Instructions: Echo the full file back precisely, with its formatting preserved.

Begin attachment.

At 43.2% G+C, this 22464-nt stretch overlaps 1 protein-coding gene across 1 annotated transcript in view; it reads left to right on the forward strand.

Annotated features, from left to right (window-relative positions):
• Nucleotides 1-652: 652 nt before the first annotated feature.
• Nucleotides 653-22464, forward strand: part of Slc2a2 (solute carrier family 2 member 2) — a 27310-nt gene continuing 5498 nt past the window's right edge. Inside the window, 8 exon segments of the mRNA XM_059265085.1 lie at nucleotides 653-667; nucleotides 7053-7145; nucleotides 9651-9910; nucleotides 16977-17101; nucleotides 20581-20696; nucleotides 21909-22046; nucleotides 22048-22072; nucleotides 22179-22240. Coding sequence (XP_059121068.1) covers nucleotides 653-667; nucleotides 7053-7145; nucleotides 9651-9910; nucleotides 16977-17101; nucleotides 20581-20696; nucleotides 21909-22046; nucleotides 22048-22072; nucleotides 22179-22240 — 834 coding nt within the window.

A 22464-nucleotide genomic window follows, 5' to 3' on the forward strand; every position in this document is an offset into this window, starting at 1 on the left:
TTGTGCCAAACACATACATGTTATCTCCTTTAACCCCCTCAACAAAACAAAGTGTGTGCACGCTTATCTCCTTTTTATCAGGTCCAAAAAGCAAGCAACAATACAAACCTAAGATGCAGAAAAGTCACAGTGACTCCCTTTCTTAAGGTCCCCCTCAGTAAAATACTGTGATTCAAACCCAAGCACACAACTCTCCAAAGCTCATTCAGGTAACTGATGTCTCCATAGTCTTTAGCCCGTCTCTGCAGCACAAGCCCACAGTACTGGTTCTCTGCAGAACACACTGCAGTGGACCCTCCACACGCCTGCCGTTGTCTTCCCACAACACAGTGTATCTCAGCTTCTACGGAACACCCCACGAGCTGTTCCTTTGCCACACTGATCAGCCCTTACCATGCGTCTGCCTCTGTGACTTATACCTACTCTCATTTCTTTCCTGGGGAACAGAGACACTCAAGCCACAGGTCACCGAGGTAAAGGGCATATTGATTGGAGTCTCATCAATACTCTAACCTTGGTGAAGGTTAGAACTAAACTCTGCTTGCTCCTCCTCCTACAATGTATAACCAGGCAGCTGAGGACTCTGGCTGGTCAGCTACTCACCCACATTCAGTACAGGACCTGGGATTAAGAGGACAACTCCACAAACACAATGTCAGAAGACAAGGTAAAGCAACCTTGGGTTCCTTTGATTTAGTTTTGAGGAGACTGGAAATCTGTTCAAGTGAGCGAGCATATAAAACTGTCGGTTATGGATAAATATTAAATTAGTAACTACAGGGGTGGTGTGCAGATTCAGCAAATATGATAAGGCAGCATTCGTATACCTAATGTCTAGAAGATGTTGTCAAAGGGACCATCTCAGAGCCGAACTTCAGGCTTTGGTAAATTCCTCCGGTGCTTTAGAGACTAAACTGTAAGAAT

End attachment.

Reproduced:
At 43.2% G+C, this 22464-nt stretch overlaps 1 protein-coding gene across 1 annotated transcript in view; it reads left to right on the forward strand.

Annotated features, from left to right (window-relative positions):
• Nucleotides 1-652: 652 nt before the first annotated feature.
• Nucleotides 653-22464, forward strand: part of Slc2a2 (solute carrier family 2 member 2) — a 27310-nt gene continuing 5498 nt past the window's right edge. Inside the window, 8 exon segments of the mRNA XM_059265085.1 lie at nucleotides 653-667; nucleotides 7053-7145; nucleotides 9651-9910; nucleotides 16977-17101; nucleotides 20581-20696; nucleotides 21909-22046; nucleotides 22048-22072; nucleotides 22179-22240. Coding sequence (XP_059121068.1) covers nucleotides 653-667; nucleotides 7053-7145; nucleotides 9651-9910; nucleotides 16977-17101; nucleotides 20581-20696; nucleotides 21909-22046; nucleotides 22048-22072; nucleotides 22179-22240 — 834 coding nt within the window.

A 22464-nucleotide genomic window follows, 5' to 3' on the forward strand; every position in this document is an offset into this window, starting at 1 on the left:
TTGTGCCAAACACATACATGTTATCTCCTTTAACCCCCTCAACAAAACAAAGTGTGTGCACGCTTATCTCCTTTTTATCAGGTCCAAAAAGCAAGCAACAATACAAACCTAAGATGCAGAAAAGTCACAGTGACTCCCTTTCTTAAGGTCCCCCTCAGTAAAATACTGTGATTCAAACCCAAGCACACAACTCTCCAAAGCTCATTCAGGTAACTGATGTCTCCATAGTCTTTAGCCCGTCTCTGCAGCACAAGCCCACAGTACTGGTTCTCTGCAGAACACACTGCAGTGGACCCTCCACACGCCTGCCGTTGTCTTCCCACAACACAGTGTATCTCAGCTTCTACGGAACACCCCACGAGCTGTTCCTTTGCCACACTGATCAGCCCTTACCATGCGTCTGCCTCTGTGACTTATACCTACTCTCATTTCTTTCCTGGGGAACAGAGACACTCAAGCCACAGGTCACCGAGGTAAAGGGCATATTGATTGGAGTCTCATCAATACTCTAACCTTGGTGAAGGTTAGAACTAAACTCTGCTTGCTCCTCCTCCTACAATGTATAACCAGGCAGCTGAGGACTCTGGCTGGTCAGCTACTCACCCACATTCAGTACAGGACCTGGGATTAAGAGGACAACTCCACAAACACAATGTCAGAAGACAAGGTAAAGCAACCTTGGGTTCCTTTGATTTAGTTTTGAGGAGACTGGAAATCTGTTCAAGTGAGCGAGCATATAAAACTGTCGGTTATGGATAAATATTAAATTAGTAACTACAGGGGTGGTGTGCAGATTCAGCAAATATGATAAGGCAGCATTCGTATACCTAATGTCTAGAAGATGTTGTCAAAGGGACCATCTCAGAGCCGAACTTCAGGCTTTGGTAAATTCCTCCGGTGCTTTAGAGACTAAACTGTAAGAAT